Donor revolution

2012-10-20 13:33

Nobel Prize winner is a genius in the background, writes Edward Krudy

For Alvin Roth, joint winner of the 2012 Nobel Prize for economics, studying the economy is about finding real-life solutions for real-life questions and never more so than in a revolutionary new system to match kidney donors with patients.

Roth and his fellow laureate, mathematician Lloyd Shapley, have seen their ground-breaking work used in such diverse areas as matching up employers with jobseekers, doctors with residency programmes and students with schools.

But arguably the greatest impact has been matching kidney donors to patients in a system first applied in New England hospitals under the New England Programme for Kidney Exchange, a scheme Roth helped found in 2004/05.

The computerised pairing of groups of donors and patients that Roth’s models inspired has revolutionised the way kidney transplants are handled in the US and has actually increased the possible number of transplants.

Throughout the US, nearly 2 000 patients have received kidneys under the system developed on Roth and Shapley’s models that would otherwise not have received them, according to Ruthanne Hanto, who has worked with Roth since 2005 after being co-opted to manage the programme.

In 2003, the year before the system was implemented, there were just 19 kidney transplants from live donors in the US nationally, said Hanto. That number rose to 34 when the system was introduced in 2004. Last year it reached 443.

“The majority have been done with some kind of computer matching,” said Hanto, who is now project manager of the United Network for Organ Sharing, a national kidney-matching organisation that the New England Programme for Kidney Exchange operations were folded into.

United Network administers a kidney-paired donor programme for the Organ Procurement and Transplantation Network, a public-private partnership established in 1984 that links all professionals involved in the donation and transplantation system.

“He (Roth) had a hand in having these nearly 2 000 transplants occurring in some form, because without his initial work none of the others would have been able to follow,” said Hanto.

Before widescale kidney-pair donations, donors and patients mostly worked through a single transplant centre. A patient would identify friends and family willing to donate. But if those kidneys were not compatible with the patient, the transplant could not take place and they would have to go on the waiting list for a deceased donor.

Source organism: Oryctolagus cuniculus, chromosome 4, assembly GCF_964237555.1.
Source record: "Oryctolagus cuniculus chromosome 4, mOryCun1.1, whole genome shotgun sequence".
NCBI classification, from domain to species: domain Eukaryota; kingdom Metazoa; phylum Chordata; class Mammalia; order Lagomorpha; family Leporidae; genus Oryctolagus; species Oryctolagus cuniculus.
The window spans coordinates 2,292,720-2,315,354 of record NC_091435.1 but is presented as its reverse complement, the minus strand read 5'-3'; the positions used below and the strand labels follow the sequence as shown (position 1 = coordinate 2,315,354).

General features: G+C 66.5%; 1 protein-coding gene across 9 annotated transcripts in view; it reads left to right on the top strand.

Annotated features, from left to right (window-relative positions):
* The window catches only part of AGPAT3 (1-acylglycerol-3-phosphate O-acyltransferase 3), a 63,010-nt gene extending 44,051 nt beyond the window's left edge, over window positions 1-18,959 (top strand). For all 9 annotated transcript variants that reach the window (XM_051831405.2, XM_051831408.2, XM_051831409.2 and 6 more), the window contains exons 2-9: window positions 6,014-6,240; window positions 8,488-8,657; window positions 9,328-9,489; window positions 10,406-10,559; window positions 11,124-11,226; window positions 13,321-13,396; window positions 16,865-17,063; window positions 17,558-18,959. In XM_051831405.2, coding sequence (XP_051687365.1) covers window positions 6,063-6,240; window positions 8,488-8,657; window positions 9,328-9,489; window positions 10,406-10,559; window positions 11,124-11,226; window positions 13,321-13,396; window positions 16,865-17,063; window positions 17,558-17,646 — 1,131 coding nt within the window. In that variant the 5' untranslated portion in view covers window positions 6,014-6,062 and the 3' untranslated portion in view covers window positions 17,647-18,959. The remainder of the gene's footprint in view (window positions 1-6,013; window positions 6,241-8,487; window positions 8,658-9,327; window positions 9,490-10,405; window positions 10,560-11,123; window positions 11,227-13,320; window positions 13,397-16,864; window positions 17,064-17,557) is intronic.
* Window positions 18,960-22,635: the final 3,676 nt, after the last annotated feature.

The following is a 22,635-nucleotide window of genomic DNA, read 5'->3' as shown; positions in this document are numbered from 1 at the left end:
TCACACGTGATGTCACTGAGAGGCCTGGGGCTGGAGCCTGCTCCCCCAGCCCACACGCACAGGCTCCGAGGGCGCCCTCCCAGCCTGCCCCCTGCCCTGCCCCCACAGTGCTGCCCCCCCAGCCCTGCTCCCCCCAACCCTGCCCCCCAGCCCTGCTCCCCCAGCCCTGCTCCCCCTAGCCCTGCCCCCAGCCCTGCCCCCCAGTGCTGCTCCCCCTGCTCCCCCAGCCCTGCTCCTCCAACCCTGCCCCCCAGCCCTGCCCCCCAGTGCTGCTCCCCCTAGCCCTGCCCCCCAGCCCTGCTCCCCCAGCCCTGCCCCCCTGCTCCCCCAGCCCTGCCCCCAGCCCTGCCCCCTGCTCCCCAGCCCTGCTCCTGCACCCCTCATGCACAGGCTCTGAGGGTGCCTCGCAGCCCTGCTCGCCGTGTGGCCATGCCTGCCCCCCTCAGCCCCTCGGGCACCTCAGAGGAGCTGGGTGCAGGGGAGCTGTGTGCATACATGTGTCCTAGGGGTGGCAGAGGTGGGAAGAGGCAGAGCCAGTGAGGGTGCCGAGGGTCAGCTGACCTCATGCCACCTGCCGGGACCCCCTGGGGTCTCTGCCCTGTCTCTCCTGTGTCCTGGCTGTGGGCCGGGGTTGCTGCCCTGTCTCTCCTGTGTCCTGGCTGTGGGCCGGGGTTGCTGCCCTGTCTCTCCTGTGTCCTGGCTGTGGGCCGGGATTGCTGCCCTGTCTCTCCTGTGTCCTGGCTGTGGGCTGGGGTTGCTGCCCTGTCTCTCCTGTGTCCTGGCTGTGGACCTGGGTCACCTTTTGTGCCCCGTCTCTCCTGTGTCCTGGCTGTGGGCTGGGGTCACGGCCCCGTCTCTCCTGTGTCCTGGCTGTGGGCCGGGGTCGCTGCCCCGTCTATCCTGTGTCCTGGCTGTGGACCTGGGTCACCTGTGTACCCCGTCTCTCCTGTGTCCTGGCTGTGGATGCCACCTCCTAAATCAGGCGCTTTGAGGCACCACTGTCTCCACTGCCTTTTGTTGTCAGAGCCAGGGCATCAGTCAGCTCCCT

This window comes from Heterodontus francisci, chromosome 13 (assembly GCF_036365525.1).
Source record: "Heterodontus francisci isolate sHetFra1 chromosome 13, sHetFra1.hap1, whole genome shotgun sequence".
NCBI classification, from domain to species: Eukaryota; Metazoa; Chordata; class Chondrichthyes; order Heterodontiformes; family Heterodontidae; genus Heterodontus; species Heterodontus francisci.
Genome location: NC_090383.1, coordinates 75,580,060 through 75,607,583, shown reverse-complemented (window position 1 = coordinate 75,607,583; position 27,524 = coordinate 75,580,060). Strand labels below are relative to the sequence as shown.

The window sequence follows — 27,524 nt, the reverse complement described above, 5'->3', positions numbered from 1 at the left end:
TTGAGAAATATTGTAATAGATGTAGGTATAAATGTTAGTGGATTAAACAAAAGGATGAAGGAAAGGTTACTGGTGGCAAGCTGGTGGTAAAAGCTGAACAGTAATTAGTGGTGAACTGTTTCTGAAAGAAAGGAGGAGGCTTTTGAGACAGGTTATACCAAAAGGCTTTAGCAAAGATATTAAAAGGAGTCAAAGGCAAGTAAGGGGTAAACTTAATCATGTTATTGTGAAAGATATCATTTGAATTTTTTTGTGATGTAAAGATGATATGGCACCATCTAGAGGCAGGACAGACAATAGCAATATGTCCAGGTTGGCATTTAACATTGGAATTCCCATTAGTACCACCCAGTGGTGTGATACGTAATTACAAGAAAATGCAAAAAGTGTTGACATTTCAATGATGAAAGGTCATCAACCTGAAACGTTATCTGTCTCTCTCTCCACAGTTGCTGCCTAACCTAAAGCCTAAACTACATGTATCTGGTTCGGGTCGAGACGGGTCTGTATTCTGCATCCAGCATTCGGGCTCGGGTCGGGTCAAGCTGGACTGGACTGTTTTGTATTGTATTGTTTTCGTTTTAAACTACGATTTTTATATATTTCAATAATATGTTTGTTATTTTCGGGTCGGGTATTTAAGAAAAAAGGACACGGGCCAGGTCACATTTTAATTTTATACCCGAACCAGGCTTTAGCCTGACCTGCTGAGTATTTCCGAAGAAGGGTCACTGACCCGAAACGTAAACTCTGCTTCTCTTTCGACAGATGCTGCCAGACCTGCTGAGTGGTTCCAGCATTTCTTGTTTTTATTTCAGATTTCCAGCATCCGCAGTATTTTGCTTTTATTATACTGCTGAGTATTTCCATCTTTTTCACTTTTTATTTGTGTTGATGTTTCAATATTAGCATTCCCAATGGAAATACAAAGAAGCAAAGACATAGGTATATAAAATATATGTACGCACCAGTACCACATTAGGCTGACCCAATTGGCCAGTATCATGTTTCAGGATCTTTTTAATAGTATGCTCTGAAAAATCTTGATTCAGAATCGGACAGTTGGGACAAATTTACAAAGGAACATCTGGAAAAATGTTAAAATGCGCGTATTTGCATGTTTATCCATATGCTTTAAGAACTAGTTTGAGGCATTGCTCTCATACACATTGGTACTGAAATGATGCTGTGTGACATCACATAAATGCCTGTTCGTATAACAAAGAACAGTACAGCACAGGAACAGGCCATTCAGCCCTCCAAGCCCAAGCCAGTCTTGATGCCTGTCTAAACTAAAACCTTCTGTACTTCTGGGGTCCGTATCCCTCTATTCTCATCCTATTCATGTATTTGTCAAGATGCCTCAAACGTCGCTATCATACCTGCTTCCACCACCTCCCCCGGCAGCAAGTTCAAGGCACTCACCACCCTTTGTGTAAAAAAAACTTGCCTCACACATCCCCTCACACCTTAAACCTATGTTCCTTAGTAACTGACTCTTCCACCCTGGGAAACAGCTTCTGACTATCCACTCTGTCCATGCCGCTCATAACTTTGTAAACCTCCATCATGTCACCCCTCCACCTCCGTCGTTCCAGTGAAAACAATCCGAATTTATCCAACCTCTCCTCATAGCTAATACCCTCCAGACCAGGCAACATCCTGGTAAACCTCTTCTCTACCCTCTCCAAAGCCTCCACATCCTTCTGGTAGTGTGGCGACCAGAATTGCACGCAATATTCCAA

The system Roth helped build uses complicated algorithms that allows patients to in effect swap incompatible donors with compatible ones from other donor-patient pairs. This can be done with single or multiple pairs or in chains of unrelated donors and recipients.

Donors that were not used and were willing to donate to someone they did not know were also not lost to the system as they had been before, but could be matched up to other patients.

The system actually increases the number of kidney donations that are possible because it means only people who really need deceased donors are given them, while others are matched with live donors.

“Paired-kidney donation is one of the few things that has happened in the recent decade or more that actually has come along and said we are going to get more kidney transplants into the system,” said Richard Formica, medical director of the kidney transplant programme at Yale University.

Formica, who has worked on a committee called the kidney-paired donation work group with Roth for about a year, says that with paired donations the number of transplants could rise from between 1 500 and 2 500 a year on top of the 15 000 transplants currently undertaken.

Formica also points out that because more people are able to have live donor transplants, fewer have to return for second transplants as kidneys from live donors tend to last longer.

“His algorithm allows us to see combinations you wouldn’t see,” said Formica. “It revolutionised the way we do it.”

Roth’s award is a reminder of the kind of hands-on work done by some economists that can often remain in the background while most of the attention focuses on economists who tackle the big, global policy issues du jour, such as the eurozone debt crisis and the financial meltdown.

“Economics is about the real world,” Roth said shortly after finding out he had won the Nobel Prize. “We are interested in how people lead their lives and like to think of economics as being not just a social science but a humanity.”

Roth works in a little-known field known as market design that he affectionately describes as modelling the various “courtships” that occur when choice is not free, but depends on a second element in a pair.

Both Formica and Hanto describe Roth as a man who is both highly intelligent and good at describing his ideas in a way people can follow.

Said Hanto: “He is obviously good at building a theory, but then taking that theory and putting into practice and looking at its practical implications.”

For Hanto, the challenge now is uniting the three national kidney-pair donor systems into one workable system. 

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